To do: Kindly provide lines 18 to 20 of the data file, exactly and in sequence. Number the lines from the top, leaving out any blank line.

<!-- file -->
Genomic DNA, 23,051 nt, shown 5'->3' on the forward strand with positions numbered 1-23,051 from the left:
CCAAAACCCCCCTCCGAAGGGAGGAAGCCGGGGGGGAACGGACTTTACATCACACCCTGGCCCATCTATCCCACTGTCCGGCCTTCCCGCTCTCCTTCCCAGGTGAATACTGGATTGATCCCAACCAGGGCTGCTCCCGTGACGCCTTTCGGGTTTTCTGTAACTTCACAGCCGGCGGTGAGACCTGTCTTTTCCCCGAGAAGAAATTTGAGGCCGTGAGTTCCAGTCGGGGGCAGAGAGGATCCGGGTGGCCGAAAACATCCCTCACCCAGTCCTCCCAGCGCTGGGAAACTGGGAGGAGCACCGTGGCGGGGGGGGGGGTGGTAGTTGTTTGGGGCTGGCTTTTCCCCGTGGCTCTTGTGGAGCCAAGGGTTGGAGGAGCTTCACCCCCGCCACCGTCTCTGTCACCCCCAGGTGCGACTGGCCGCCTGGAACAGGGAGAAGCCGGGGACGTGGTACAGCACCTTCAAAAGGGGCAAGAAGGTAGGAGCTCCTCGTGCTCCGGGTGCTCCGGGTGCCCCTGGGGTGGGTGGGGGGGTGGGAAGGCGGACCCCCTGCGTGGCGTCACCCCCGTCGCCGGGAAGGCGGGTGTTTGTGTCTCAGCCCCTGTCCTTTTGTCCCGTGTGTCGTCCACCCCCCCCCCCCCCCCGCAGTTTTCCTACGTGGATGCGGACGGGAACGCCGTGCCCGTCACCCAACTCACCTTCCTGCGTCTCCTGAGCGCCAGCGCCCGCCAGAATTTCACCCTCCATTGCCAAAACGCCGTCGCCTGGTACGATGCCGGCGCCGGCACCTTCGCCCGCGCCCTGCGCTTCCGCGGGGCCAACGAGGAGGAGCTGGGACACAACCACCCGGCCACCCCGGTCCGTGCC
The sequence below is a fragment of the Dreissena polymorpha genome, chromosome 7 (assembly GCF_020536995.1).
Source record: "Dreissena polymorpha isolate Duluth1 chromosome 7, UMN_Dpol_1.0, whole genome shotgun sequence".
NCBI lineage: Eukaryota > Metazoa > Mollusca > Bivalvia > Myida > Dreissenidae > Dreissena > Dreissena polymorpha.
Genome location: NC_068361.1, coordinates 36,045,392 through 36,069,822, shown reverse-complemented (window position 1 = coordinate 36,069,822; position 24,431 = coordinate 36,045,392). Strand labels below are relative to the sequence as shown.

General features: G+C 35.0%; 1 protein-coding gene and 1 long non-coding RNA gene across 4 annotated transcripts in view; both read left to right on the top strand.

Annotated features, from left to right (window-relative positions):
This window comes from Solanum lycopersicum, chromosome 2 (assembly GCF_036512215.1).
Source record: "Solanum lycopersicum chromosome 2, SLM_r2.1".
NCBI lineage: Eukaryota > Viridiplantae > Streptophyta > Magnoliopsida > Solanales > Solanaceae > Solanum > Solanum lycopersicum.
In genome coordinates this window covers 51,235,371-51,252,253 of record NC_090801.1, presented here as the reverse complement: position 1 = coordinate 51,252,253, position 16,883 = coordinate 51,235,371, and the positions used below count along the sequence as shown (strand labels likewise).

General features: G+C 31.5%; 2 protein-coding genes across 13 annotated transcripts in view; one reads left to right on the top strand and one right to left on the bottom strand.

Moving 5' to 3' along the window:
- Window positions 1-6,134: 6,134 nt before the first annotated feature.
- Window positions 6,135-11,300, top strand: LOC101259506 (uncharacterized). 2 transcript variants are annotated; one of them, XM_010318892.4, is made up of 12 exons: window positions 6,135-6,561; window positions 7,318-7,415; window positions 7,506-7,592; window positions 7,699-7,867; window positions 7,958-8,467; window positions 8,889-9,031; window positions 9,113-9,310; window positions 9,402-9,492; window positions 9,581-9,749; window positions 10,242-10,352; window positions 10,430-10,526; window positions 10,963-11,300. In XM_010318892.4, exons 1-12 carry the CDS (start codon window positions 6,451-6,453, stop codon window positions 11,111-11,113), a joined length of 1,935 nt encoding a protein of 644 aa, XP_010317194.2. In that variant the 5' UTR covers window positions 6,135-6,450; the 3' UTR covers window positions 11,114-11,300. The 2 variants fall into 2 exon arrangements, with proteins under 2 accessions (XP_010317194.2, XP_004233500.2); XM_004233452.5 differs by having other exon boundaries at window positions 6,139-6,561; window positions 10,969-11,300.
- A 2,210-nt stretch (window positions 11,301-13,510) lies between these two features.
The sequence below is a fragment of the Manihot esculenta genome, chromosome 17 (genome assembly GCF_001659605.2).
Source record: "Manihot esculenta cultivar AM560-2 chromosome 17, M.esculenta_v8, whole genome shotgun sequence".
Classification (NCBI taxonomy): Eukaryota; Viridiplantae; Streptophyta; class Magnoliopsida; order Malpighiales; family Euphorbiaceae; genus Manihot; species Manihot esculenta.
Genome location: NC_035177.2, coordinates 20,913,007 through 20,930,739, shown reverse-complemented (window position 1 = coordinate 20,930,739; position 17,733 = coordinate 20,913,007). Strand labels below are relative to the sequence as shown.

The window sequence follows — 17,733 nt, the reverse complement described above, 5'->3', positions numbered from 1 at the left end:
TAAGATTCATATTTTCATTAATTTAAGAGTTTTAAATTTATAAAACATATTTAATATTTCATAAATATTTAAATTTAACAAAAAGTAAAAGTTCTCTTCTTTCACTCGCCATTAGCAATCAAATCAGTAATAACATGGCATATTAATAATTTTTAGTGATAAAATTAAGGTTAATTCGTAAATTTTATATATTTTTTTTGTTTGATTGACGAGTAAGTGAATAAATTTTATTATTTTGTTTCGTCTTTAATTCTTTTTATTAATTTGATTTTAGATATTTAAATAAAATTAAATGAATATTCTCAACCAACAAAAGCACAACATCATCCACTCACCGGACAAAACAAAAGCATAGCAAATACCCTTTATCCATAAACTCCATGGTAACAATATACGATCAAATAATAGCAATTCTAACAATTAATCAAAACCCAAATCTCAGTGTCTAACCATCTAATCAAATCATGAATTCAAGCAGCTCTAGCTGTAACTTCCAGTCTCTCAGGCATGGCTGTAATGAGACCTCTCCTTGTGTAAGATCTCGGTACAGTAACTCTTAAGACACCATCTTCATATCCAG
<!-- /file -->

The sequence below is a fragment of the Manihot esculenta genome, chromosome 17 (genome assembly GCF_001659605.2).
Source record: "Manihot esculenta cultivar AM560-2 chromosome 17, M.esculenta_v8, whole genome shotgun sequence".
Classification (NCBI taxonomy): Eukaryota; Viridiplantae; Streptophyta; class Magnoliopsida; order Malpighiales; family Euphorbiaceae; genus Manihot; species Manihot esculenta.